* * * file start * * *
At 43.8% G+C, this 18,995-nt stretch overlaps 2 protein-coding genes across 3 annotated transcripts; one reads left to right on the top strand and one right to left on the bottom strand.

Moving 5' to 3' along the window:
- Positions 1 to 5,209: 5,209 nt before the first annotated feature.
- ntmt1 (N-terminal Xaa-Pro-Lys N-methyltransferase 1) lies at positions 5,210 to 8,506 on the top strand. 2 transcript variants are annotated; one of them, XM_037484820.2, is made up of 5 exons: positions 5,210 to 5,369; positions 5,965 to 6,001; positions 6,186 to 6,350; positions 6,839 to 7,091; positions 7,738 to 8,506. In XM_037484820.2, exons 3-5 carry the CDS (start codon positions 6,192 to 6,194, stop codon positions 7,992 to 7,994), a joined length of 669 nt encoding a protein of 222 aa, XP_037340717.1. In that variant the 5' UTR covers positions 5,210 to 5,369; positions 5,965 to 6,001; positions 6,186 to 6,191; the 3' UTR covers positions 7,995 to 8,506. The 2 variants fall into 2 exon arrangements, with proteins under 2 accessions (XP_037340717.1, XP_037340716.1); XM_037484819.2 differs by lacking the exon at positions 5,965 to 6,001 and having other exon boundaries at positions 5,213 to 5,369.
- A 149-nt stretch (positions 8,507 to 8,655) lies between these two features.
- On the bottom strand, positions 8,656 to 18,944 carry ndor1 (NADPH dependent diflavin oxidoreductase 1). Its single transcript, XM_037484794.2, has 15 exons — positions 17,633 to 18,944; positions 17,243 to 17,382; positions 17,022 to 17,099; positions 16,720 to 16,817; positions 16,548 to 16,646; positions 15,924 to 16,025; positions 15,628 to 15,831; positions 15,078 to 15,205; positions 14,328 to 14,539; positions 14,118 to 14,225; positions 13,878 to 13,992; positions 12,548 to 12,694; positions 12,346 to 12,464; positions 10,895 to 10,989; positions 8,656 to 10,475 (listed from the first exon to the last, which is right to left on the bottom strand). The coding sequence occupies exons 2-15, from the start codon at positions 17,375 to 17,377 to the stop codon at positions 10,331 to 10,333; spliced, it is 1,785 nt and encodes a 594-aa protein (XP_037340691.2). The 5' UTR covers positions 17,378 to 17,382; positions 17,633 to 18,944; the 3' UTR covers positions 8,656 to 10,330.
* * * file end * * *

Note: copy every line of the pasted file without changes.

At 43.8% G+C, this 18,995-nt stretch overlaps 2 protein-coding genes across 3 annotated transcripts; one reads left to right on the top strand and one right to left on the bottom strand.

Moving 5' to 3' along the window:
- Positions 1 to 5,209: 5,209 nt before the first annotated feature.
- ntmt1 (N-terminal Xaa-Pro-Lys N-methyltransferase 1) lies at positions 5,210 to 8,506 on the top strand. 2 transcript variants are annotated; one of them, XM_037484820.2, is made up of 5 exons: positions 5,210 to 5,369; positions 5,965 to 6,001; positions 6,186 to 6,350; positions 6,839 to 7,091; positions 7,738 to 8,506. In XM_037484820.2, exons 3-5 carry the CDS (start codon positions 6,192 to 6,194, stop codon positions 7,992 to 7,994), a joined length of 669 nt encoding a protein of 222 aa, XP_037340717.1. In that variant the 5' UTR covers positions 5,210 to 5,369; positions 5,965 to 6,001; positions 6,186 to 6,191; the 3' UTR covers positions 7,995 to 8,506. The 2 variants fall into 2 exon arrangements, with proteins under 2 accessions (XP_037340717.1, XP_037340716.1); XM_037484819.2 differs by lacking the exon at positions 5,965 to 6,001 and having other exon boundaries at positions 5,213 to 5,369.
- A 149-nt stretch (positions 8,507 to 8,655) lies between these two features.
- On the bottom strand, positions 8,656 to 18,944 carry ndor1 (NADPH dependent diflavin oxidoreductase 1). Its single transcript, XM_037484794.2, has 15 exons — positions 17,633 to 18,944; positions 17,243 to 17,382; positions 17,022 to 17,099; positions 16,720 to 16,817; positions 16,548 to 16,646; positions 15,924 to 16,025; positions 15,628 to 15,831; positions 15,078 to 15,205; positions 14,328 to 14,539; positions 14,118 to 14,225; positions 13,878 to 13,992; positions 12,548 to 12,694; positions 12,346 to 12,464; positions 10,895 to 10,989; positions 8,656 to 10,475 (listed from the first exon to the last, which is right to left on the bottom strand). The coding sequence occupies exons 2-15, from the start codon at positions 17,375 to 17,377 to the stop codon at positions 10,331 to 10,333; spliced, it is 1,785 nt and encodes a 594-aa protein (XP_037340691.2). The 5' UTR covers positions 17,378 to 17,382; positions 17,633 to 18,944; the 3' UTR covers positions 8,656 to 10,330.